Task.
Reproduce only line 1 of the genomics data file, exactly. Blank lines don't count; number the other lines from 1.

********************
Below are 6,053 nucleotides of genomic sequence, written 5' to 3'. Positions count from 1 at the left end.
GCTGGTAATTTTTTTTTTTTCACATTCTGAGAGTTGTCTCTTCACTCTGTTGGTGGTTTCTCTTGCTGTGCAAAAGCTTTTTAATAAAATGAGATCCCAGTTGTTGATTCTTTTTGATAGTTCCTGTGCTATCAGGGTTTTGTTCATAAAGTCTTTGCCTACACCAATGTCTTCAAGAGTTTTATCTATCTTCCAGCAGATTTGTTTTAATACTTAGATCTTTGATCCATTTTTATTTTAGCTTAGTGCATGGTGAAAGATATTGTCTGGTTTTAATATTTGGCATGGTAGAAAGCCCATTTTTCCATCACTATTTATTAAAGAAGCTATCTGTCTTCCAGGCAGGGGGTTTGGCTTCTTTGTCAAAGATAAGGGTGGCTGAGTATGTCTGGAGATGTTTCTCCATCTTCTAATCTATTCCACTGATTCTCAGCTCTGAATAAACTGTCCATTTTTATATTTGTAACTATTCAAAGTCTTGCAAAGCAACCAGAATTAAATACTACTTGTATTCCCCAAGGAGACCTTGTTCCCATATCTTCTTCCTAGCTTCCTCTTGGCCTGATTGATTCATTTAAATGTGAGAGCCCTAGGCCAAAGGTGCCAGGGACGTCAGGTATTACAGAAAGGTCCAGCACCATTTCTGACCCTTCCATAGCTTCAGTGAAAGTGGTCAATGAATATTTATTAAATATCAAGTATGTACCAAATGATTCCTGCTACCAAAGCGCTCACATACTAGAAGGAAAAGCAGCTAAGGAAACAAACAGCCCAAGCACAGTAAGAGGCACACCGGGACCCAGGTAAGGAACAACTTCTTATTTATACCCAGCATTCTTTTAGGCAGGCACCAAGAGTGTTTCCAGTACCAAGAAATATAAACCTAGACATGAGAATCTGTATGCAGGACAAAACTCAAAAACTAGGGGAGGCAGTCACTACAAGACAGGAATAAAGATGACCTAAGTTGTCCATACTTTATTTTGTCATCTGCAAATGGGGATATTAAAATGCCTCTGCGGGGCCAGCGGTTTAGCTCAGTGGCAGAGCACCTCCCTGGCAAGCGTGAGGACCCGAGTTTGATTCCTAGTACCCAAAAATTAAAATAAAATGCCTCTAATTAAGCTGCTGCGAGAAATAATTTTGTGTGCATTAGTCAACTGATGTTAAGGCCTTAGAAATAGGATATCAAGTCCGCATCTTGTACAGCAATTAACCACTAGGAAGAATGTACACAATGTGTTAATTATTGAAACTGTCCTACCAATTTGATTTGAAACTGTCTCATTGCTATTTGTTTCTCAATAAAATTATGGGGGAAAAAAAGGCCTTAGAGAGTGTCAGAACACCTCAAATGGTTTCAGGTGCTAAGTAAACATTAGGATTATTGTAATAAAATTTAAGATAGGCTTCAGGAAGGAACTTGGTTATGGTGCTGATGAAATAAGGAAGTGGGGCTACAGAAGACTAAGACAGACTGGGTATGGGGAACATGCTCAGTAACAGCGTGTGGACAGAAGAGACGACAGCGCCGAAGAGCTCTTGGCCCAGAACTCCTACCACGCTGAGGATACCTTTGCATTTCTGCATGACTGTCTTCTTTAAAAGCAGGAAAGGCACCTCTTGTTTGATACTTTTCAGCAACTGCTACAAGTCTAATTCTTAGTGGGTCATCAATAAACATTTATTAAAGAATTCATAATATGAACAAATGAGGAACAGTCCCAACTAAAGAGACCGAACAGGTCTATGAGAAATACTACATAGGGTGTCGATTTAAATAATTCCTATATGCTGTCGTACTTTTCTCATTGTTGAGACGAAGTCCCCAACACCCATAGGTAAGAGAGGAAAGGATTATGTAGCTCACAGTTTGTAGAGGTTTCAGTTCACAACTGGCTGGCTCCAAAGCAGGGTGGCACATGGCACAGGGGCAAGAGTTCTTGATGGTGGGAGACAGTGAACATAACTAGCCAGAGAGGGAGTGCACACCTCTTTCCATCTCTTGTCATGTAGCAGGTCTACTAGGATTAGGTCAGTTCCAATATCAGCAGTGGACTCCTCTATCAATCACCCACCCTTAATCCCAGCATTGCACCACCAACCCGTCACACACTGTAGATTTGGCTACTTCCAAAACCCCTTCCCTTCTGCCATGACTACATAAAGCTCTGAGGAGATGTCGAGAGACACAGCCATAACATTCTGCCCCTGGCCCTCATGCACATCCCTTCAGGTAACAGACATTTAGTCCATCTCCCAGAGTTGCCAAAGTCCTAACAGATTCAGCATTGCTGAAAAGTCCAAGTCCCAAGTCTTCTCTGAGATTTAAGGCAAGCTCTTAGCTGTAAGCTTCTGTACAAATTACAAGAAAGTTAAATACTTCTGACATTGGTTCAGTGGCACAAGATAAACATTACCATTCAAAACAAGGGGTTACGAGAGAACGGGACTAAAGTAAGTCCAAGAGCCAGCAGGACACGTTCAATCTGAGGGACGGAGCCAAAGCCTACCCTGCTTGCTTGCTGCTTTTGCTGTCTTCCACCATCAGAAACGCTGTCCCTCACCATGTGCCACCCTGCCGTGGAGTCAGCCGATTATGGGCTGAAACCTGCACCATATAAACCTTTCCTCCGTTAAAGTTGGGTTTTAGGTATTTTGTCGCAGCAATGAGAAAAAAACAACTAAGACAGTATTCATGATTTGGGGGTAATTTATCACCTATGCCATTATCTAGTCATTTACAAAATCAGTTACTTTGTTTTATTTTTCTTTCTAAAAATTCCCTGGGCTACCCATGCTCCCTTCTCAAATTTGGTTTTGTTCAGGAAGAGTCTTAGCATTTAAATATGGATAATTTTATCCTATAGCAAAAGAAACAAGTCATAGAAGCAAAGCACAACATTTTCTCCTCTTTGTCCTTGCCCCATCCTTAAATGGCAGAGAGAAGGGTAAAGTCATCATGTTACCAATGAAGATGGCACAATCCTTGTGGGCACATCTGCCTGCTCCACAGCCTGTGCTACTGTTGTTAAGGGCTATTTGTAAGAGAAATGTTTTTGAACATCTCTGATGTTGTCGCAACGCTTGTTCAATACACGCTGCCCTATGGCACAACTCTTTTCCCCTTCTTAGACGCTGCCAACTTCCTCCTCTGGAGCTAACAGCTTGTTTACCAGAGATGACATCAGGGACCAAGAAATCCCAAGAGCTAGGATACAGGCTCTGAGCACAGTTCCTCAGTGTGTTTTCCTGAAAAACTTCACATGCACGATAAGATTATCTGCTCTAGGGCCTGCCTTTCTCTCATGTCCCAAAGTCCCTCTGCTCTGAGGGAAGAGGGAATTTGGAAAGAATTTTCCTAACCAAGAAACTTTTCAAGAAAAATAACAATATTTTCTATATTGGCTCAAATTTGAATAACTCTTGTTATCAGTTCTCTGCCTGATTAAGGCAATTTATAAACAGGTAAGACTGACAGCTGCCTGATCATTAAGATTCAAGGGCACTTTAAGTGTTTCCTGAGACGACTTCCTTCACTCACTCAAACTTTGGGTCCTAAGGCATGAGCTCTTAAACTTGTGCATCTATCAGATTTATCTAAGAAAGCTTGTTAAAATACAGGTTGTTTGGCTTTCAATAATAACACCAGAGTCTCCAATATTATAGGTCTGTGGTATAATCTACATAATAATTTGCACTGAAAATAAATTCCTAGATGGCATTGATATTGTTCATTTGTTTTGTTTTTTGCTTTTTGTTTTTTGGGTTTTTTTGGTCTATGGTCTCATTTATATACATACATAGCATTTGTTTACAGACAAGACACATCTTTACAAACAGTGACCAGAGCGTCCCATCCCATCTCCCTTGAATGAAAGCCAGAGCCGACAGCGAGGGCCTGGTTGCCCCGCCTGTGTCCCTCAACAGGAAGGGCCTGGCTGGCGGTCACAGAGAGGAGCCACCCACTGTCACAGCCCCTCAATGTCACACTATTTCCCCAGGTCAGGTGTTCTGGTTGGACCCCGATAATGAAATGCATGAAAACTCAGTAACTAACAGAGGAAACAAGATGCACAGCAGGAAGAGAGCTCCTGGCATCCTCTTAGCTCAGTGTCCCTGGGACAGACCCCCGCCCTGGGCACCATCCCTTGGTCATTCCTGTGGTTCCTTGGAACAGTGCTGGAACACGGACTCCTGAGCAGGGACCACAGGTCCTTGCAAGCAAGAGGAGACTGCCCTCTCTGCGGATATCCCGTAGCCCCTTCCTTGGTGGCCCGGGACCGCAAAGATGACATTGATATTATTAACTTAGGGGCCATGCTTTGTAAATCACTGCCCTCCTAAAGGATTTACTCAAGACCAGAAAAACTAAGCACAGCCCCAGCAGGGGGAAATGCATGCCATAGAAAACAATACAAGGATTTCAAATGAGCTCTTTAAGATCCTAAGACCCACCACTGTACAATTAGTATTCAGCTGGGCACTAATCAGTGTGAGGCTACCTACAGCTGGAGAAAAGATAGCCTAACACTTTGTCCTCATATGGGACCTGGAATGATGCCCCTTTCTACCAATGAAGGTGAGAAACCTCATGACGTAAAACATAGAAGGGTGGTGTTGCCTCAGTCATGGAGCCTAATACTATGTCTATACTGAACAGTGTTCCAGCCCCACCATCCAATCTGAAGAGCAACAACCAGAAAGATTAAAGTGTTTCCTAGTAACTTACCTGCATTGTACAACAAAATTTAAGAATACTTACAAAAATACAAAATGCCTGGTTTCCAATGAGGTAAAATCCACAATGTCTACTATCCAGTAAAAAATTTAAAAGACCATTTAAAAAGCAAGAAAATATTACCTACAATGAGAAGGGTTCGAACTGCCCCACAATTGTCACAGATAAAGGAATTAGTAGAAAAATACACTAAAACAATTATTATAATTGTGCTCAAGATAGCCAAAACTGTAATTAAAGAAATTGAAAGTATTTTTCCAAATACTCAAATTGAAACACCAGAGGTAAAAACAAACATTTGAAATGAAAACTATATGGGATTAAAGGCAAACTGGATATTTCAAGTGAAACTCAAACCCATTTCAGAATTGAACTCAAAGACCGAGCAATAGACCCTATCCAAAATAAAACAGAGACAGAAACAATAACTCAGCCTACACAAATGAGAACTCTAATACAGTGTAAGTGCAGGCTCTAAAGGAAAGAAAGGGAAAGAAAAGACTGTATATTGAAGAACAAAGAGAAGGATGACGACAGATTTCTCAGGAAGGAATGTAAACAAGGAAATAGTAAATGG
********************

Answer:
Below are 6,053 nucleotides of genomic sequence, written 5' to 3'. Positions count from 1 at the left end.